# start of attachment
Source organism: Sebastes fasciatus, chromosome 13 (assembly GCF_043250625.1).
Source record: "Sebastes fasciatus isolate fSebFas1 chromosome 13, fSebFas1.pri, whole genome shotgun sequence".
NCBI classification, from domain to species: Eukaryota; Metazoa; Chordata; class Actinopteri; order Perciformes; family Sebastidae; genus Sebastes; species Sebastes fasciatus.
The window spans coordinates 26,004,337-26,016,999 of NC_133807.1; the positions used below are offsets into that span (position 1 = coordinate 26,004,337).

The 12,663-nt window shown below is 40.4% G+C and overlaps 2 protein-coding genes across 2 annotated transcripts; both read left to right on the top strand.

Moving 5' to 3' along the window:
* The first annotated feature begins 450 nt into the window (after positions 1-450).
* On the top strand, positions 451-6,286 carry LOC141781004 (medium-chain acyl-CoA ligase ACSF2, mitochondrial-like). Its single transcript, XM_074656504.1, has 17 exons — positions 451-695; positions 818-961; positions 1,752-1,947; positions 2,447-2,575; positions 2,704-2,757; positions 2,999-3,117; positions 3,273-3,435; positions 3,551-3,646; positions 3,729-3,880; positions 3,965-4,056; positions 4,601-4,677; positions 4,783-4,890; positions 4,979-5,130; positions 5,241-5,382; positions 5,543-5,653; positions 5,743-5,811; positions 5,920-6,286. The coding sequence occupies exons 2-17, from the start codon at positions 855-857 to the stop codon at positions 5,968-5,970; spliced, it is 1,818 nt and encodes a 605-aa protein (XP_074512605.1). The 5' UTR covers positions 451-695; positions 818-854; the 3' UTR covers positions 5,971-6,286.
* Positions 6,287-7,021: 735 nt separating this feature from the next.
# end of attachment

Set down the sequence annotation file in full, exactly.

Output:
Source organism: Sebastes fasciatus, chromosome 13 (assembly GCF_043250625.1).
Source record: "Sebastes fasciatus isolate fSebFas1 chromosome 13, fSebFas1.pri, whole genome shotgun sequence".
NCBI classification, from domain to species: Eukaryota; Metazoa; Chordata; class Actinopteri; order Perciformes; family Sebastidae; genus Sebastes; species Sebastes fasciatus.
The window spans coordinates 26,004,337-26,016,999 of NC_133807.1; the positions used below are offsets into that span (position 1 = coordinate 26,004,337).

The 12,663-nt window shown below is 40.4% G+C and overlaps 2 protein-coding genes across 2 annotated transcripts; both read left to right on the top strand.

Moving 5' to 3' along the window:
* The first annotated feature begins 450 nt into the window (after positions 1-450).
* On the top strand, positions 451-6,286 carry LOC141781004 (medium-chain acyl-CoA ligase ACSF2, mitochondrial-like). Its single transcript, XM_074656504.1, has 17 exons — positions 451-695; positions 818-961; positions 1,752-1,947; positions 2,447-2,575; positions 2,704-2,757; positions 2,999-3,117; positions 3,273-3,435; positions 3,551-3,646; positions 3,729-3,880; positions 3,965-4,056; positions 4,601-4,677; positions 4,783-4,890; positions 4,979-5,130; positions 5,241-5,382; positions 5,543-5,653; positions 5,743-5,811; positions 5,920-6,286. The coding sequence occupies exons 2-17, from the start codon at positions 855-857 to the stop codon at positions 5,968-5,970; spliced, it is 1,818 nt and encodes a 605-aa protein (XP_074512605.1). The 5' UTR covers positions 451-695; positions 818-854; the 3' UTR covers positions 5,971-6,286.
* Positions 6,287-7,021: 735 nt separating this feature from the next.